I’m sure you’ve heard this a thousand times and probably just brush it off at this point. However, I invite you to take a minute and really make sure you’re doing this. When ego gets involved in poker, it can spell disaster. When you start to think you’re bigger than your britches, you stop learning, and you stop honestly assessing your successes and failures.

How do you know if your ego is in check?

There are a few strategies that may help. First, ask people you trust that aren’t scared to be honest with you. If you don’t have any friends that fit this bill, that’s probably a rough sign.

The second way you can go about checking if you have an ego problem is to ask yourself a few questions.

  • How many times have you lost recently and admitted you did something wrong? If it’s always a bad beat and never your fault, you may have an issue.
  • How often do you admit a play you made was less than ideal? If you think you’re the greatest thing since sliced bread and everything you do is perfect, that’s a red flag.
  • How do you react to criticism from good players? Do you always start explaining how what you did was right, or are you occasionally admitting you were wrong?
  • How do your long-term results look? If you’re not top 10 in the world in results over longer than a six-month period, you’ve got room to improve. If you can’t admit that, though, you’ve got an ego problem.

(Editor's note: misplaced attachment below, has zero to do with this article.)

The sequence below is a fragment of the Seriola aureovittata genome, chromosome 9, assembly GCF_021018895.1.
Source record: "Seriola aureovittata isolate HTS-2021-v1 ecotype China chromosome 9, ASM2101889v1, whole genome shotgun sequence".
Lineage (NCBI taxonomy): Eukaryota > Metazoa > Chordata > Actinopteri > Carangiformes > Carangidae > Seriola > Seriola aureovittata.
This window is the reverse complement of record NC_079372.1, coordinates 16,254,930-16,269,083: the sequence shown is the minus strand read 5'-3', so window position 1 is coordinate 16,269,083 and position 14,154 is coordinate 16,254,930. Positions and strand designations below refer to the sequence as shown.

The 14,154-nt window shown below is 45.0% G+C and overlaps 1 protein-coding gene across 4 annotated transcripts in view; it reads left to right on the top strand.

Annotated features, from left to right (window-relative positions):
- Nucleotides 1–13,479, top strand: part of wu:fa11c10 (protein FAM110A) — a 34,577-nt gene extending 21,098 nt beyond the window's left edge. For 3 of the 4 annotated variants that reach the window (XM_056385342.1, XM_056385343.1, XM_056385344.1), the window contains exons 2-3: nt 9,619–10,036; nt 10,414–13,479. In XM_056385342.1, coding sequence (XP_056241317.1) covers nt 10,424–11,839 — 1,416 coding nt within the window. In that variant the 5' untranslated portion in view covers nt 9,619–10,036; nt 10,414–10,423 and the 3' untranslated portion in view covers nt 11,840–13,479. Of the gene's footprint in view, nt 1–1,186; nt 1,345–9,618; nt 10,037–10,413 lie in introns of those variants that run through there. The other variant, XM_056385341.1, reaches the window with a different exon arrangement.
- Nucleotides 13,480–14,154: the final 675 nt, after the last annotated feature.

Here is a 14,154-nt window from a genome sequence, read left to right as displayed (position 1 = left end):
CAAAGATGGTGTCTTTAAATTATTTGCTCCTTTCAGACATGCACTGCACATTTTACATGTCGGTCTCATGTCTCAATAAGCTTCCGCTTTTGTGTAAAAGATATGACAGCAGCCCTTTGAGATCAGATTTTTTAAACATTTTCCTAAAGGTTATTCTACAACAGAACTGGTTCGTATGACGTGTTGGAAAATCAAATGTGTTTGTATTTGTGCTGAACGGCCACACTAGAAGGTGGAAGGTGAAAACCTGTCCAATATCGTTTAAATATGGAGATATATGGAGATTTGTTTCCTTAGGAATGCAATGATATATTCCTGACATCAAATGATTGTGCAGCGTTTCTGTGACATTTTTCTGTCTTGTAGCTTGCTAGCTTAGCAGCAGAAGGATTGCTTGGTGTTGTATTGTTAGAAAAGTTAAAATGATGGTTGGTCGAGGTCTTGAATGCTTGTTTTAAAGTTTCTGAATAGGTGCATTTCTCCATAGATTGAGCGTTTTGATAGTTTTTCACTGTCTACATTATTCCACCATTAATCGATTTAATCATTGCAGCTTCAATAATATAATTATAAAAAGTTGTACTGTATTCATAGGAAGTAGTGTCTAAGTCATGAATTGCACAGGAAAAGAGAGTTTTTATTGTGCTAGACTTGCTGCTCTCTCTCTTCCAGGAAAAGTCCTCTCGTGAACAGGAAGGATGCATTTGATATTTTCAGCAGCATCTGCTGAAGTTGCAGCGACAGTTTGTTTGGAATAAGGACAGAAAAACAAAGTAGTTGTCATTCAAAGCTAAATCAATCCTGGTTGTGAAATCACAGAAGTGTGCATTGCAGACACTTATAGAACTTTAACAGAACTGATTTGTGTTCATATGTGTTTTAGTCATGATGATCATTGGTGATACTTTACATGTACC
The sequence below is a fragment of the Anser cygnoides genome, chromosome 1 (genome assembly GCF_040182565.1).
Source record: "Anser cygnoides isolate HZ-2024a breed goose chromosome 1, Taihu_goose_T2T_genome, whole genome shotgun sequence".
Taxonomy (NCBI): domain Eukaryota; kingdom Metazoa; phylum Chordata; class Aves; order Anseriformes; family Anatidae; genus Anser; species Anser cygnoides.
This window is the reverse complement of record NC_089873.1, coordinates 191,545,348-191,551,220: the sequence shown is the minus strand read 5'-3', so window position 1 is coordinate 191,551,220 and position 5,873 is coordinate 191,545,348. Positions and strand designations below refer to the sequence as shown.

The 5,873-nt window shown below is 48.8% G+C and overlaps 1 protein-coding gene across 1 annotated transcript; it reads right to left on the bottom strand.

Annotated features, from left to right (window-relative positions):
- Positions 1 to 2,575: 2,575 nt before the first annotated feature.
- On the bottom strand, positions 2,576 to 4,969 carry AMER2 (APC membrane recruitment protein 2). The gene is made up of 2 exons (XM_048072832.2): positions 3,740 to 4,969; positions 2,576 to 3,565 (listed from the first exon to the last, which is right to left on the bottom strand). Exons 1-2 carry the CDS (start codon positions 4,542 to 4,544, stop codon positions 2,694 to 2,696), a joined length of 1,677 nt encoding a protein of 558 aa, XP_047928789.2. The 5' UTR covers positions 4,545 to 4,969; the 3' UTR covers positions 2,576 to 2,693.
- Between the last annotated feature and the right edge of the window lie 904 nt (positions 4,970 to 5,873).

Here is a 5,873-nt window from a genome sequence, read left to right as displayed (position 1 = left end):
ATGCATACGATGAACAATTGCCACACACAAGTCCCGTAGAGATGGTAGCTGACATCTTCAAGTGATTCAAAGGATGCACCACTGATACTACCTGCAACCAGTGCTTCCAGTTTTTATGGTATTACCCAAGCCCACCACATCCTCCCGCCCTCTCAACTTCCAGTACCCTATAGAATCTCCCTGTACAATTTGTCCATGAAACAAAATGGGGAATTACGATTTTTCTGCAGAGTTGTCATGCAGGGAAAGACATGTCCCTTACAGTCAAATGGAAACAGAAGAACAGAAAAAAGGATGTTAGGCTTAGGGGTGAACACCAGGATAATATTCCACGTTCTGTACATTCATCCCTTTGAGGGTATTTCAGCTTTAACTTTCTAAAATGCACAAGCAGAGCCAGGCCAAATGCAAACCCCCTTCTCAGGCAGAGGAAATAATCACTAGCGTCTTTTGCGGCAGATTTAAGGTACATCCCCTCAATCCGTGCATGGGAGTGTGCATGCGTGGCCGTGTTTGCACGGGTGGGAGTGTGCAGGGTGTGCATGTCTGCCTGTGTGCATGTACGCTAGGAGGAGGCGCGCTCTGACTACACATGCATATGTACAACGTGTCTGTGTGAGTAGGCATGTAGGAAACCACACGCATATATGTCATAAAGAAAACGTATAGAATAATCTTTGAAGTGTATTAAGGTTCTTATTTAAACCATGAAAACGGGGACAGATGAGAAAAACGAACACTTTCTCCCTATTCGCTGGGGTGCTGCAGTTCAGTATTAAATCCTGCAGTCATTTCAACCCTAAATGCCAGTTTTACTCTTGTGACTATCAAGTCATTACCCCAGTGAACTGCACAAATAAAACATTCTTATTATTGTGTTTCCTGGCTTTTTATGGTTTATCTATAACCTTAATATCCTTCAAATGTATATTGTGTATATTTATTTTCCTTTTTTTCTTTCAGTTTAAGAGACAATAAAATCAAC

4. Don’t Be Too Cool for Game Selecting

Yes, it’s fun to challenge yourself against the best in the world or at least the best in your area. However, if you play poker to make money, this is not the best strategy. The best in the world know how to game select and put themselves in situations where they are more likely to succeed.

If you’re unfamiliar with game selection, it’s something you need to learn. Game selecting is the process of only playing in poker games where you know you have an edge. So, if you play online, this could mean checking out a new online poker site once in a while. If you play in person, this could mean picking different days and times to play. In all situations, though, it means having the foresight to realize when you’re in a game that’s too tough and having the discipline to get up and leave.

Better players may try and goad you into staying, but that’s just them trying to increase their edge. Oh, and if your response to this tip is that you’re the best in the world and you have no need to game select, I recommend re-reading number three on the list.

5. Motivated Moderation

It’s tempting to play poker 15 hours a day and seven days a week, especially when you’re winning. Add in the time you’re spending studying, though, and you’re now basically living, breathing, eating, and sleeping poker 24/7.

Here’s something from someone with over a decade in the industry—that’s not sustainable. You have got to find some life balance.

Include other things in your life that make you happy and keep you healthy outside of poker. While it might seem like you’re leaving money on the table in the short run, it’s actually setting you up to make way more in the long run.

Jason Lee / Author

Jason Lee originally cut his teeth in the betting world as a professional poker player for over 12 years. His love for math and finding statistical edges paved the way for a perfect transition into the world of sports betting, equity trading, and not getting invited to birthday parties. If you’re looking for a no-bs approach to beating the game, Jason is your guy.